The reality could not be further from this media construction. Take the recent corporate scandals--like at Enron, the energy industry giant that went bankrupt at the end of 2001. Enron CEO Ken Lay and other top executives sold off large amounts of their stock in the company before the value plummeted--and raked in big money. Enron employees, on the other hand, not only lost their jobs when the company folded, but also their retirement savings invested in Enron stocks.
If everyone had the same interests in common, then we couldn't explain the Enron disaster. We would also be hard pressed to explain why the gap in income between the average CEO of a large corporation and the average worker is 531 to 1. Or even why most American households have a net debt, while almost all wealth in the U.S. is concentrated in the hands of the richest 10 percent of the population.
What all this points to is that we do have classes in U.S. society.
But Karl Marx and the socialists who have followed in the tradition he founded don't look only at who has wealth or what kind of lifestyles people lead to understand social class. Rather, we begin by looking at the real world and examining how society organizes production to meet its needs.
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MARXISTS IDENTIFY the ruling capitalist class in society by recognizing how that class owns and controls what Marx called the "means of production." The means of production are the factories, the offices, the mines, forms of transportation, etc., necessary for producing goods and services.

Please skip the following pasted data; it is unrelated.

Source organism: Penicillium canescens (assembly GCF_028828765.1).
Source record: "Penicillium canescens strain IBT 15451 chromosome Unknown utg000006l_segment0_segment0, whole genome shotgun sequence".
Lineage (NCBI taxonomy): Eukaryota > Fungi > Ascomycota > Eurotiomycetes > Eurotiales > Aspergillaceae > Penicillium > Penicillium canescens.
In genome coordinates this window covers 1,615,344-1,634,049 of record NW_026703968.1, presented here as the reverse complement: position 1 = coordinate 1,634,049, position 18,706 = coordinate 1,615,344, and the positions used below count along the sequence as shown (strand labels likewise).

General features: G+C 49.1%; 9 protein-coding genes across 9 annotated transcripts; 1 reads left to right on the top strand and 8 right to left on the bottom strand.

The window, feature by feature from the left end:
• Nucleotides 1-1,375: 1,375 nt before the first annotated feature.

Those in the working class, on the other hand, don't own or control the means of producing what they would need to live. In order to survive, they have to sell their ability to labor--to work at some job for a wage, which they then use to pay for food, rent and so on.
These are the two main classes in society--the capitalist class and the working class. The relationship between them is based on exploitation--that is, the fact that the working class produces profits that the capitalist class appropriates. In between the capitalist class and the working class, and pressured by both, lies a middle class.
It's important to see that Marxists understand class as a relationship--how people are connected economically to each other and to the means of production--rather than something to do with lifestyle, or even income or status.